Have You Heard About the Ponzi Scheme?

Physician's Money DigestFebruary15 2003
Volume 10
Issue 3

Want to get rich quick? Better forgetit—there are no shortcuts towealth. Yes, some lucky few strike it richquickly, but the circumstances usuallyrepresent dumb luck, not smart investing.In truth, scam artists have a field dayripping off investors, in all walks of life,who are looking for shortcuts. The traditionalunsuspecting "little old ladies" areno longer the only targets of swindlers—doctors, lawyers, and business peoplenow fill the ranks.


Investment scams take many forms,but most are a variation of the old-time"Ponzi scheme," named for CharlesPonzi, an Italian emigrant. In 1919, heclaimed to deal in international postalcoupons—then prepaid postage certificates—that could be enclosed with a lettergiving the recipient postage to sendthe giver return correspondence. Ponzisaw a way to appeal to people's greedand ignorance.

By explaining that he could buy postalcoupons in countries with weak currenciesand sell them for a profit in countrieswith strong currencies, Ponzi convincedpeople they could get a 40%return in 90 days. As preposterous as theconcept sounded, thousands of peopleinvested. With just $30 worth of legitimatelypurchased postal coupons, Ponziraked in $10 million of investor's money.

Under Ponzi's scheme, initial investorswere actually getting their promised40%, but he used new investor dollars topay off the existing investors, skimmingoff the top for himself.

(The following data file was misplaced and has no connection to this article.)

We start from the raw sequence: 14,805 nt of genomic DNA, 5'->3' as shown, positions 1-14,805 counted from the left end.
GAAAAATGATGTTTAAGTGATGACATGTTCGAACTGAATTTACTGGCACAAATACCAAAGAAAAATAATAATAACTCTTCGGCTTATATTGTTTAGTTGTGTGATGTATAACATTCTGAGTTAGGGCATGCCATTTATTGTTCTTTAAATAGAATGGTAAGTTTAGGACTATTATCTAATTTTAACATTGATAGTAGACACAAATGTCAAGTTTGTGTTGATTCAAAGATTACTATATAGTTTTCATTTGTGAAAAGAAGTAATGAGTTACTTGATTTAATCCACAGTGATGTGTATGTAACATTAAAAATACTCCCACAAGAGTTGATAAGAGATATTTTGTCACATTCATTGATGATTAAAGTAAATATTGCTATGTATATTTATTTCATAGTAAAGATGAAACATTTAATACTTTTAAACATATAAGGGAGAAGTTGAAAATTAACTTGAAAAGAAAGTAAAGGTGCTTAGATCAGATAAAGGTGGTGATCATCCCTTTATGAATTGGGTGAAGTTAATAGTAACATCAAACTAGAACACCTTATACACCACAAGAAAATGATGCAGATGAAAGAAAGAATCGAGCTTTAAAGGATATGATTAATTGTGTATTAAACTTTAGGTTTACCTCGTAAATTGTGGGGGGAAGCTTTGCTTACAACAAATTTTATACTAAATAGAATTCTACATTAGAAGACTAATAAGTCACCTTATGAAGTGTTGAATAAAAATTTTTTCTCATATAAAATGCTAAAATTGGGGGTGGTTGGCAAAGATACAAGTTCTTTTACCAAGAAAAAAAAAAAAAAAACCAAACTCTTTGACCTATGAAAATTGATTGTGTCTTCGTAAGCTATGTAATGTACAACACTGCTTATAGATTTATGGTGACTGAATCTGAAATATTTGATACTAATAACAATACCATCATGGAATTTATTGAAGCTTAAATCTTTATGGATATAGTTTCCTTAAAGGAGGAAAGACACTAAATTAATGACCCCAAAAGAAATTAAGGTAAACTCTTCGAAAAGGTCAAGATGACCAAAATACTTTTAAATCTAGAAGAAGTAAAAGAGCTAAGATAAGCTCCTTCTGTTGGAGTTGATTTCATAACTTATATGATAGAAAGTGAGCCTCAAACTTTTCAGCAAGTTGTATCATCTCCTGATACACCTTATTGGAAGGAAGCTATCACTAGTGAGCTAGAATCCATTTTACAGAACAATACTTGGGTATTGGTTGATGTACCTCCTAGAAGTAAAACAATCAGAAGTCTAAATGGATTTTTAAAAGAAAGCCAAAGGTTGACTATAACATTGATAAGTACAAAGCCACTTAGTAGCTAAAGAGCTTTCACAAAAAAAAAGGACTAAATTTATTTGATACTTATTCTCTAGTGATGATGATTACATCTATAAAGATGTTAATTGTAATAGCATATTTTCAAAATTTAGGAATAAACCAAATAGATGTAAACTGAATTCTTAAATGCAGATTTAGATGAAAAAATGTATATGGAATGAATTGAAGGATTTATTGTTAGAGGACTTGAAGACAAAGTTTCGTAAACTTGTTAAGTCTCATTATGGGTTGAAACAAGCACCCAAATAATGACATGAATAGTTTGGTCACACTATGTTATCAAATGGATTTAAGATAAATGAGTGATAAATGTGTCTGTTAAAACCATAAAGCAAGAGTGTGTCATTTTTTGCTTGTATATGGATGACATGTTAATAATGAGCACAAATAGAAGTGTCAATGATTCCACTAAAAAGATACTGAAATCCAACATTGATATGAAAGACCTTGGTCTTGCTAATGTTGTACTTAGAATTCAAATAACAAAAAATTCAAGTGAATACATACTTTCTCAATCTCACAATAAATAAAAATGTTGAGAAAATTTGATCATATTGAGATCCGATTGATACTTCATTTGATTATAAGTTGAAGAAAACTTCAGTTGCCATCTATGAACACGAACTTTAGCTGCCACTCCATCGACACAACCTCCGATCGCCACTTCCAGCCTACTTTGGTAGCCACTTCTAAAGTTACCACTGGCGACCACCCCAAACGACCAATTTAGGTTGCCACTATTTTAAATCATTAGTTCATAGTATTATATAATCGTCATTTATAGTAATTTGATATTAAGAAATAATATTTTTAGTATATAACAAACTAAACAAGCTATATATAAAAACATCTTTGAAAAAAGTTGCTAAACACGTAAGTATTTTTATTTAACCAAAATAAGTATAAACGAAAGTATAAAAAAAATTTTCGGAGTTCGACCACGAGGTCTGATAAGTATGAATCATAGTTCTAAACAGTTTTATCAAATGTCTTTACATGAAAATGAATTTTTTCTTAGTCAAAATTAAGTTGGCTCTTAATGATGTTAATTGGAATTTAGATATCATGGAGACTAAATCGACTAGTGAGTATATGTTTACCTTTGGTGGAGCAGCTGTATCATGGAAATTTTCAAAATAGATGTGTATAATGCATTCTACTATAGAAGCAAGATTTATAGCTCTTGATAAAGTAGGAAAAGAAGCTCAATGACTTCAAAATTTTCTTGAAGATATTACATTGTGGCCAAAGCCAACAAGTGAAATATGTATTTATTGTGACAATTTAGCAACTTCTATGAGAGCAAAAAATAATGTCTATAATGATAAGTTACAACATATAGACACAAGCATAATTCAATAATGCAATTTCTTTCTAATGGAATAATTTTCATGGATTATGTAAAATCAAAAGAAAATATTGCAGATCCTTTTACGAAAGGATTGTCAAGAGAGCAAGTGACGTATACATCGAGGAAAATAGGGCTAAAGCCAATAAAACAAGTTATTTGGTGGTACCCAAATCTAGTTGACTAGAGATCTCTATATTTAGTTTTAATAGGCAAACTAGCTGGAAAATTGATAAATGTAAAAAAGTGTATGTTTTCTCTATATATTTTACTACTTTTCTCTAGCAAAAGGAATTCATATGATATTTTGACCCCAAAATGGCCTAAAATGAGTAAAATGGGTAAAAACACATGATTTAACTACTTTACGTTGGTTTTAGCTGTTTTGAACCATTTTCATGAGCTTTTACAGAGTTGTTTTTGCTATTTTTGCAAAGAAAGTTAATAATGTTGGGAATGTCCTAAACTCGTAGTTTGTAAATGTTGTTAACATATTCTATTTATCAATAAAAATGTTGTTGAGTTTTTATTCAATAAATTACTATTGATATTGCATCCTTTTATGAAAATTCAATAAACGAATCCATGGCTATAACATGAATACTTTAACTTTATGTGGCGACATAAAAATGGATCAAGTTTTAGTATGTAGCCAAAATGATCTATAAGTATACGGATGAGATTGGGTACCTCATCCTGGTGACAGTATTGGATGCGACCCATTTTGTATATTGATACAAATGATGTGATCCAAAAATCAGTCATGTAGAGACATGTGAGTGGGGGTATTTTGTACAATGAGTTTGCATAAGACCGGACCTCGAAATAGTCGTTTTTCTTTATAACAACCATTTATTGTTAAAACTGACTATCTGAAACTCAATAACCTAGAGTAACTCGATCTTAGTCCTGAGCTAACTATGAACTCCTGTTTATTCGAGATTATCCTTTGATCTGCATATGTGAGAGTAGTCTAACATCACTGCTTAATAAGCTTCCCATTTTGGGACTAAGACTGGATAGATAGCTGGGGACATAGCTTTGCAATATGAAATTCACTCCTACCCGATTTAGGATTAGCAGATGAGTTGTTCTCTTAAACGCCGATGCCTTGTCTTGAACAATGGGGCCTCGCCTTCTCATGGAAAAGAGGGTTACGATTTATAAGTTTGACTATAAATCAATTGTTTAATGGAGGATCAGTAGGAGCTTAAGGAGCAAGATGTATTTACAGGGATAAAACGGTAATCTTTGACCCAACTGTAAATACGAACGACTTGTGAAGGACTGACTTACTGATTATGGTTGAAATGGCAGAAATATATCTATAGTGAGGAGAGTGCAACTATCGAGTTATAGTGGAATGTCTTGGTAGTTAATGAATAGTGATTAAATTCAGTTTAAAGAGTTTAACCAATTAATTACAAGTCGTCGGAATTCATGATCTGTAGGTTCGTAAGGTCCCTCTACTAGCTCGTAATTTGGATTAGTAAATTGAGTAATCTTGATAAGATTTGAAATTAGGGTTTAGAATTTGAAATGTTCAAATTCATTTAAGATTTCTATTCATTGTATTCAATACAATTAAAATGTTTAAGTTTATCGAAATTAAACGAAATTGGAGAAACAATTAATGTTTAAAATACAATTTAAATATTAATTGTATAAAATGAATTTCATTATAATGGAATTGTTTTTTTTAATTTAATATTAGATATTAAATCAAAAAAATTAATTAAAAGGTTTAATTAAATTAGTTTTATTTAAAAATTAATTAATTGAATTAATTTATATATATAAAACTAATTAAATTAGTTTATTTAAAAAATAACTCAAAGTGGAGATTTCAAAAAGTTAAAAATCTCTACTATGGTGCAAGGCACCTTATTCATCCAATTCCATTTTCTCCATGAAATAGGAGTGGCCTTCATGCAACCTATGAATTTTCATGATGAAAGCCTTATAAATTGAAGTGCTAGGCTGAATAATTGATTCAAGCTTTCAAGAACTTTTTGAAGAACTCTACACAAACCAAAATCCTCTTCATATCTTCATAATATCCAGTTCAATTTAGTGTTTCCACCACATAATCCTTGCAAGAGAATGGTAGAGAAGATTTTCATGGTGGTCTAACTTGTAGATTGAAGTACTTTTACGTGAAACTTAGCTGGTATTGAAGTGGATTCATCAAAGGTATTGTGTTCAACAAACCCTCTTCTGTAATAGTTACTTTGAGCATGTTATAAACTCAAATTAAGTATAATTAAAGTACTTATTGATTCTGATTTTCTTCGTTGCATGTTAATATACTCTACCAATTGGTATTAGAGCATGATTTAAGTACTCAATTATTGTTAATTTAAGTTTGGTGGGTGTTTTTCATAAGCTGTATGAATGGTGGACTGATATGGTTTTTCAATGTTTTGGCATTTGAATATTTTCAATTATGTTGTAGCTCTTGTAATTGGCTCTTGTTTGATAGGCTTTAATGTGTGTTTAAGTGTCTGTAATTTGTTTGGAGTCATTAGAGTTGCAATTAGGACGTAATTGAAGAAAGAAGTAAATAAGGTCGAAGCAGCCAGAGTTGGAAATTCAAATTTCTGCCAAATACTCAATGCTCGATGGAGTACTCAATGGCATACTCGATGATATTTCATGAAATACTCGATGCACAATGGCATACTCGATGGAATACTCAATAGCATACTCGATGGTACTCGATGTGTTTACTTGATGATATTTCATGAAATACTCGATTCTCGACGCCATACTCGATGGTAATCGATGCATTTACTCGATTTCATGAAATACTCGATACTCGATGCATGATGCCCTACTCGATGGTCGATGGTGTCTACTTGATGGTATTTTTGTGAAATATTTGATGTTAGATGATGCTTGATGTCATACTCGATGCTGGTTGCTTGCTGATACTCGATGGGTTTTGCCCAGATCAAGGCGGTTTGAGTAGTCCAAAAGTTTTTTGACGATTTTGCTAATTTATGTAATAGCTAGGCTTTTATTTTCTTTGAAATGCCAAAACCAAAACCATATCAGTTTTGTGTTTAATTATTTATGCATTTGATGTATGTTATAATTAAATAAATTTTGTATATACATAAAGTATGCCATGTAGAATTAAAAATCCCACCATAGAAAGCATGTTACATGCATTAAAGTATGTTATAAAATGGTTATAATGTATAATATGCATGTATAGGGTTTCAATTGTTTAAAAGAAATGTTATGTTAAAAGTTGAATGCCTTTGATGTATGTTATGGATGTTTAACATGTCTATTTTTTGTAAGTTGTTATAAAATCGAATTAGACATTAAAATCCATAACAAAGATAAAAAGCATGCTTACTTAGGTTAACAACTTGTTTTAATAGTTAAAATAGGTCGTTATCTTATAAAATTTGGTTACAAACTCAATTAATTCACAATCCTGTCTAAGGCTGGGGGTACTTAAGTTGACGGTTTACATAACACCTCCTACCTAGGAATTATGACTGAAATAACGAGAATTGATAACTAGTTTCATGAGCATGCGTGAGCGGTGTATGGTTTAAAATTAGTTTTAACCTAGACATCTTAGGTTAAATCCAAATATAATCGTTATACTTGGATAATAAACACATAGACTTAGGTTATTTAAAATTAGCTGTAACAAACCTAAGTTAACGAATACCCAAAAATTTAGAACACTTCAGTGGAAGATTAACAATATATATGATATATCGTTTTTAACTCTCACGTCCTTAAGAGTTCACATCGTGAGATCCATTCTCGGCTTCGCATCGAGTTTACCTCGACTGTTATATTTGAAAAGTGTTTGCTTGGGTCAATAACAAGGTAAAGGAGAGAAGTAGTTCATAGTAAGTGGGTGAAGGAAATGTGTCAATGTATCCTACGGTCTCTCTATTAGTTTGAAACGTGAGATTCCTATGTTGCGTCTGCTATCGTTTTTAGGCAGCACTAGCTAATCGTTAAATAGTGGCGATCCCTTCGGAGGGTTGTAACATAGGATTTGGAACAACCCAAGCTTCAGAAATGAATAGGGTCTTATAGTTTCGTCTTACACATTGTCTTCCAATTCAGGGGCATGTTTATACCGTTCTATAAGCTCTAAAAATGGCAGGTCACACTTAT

Modern-day Ponzi schemes work similarly—investors get authentic-lookingbut bogus account statements showingmoney in their investments that isn'treally there. Other variations haveequipment-leasing or real estate banditsselling or leasing the same property to 3or 4 different people.

Regardless of what's being bought orsold, the underlying concept alwaysseems to follow Ponzi in some form—new money is used to help the scammerkeep up appearances (and dampen suspicions)with existing investors.

That's exactly what scam artists wantto hear. Indeed, investors with a healthyfear of being cheated are viewed as toomuch work for scam artists. These doubtingThomases don't believe the higherthan usual returns and superlative descriptionsof touted investment. Cynicismand doubt keep them from fast, foolishinvestment decisions.

The majority of people, however,possess the other essential element ofan avid investor—greed. And greedneeds to be only a little more motivatingthan common sense for scammers tohave eager targets.


If you're a doctor who suspectsa financial fraud, contact the NationalFraud Information Center (800-876-7060;www.fraud.org), an independent consumerorganization.

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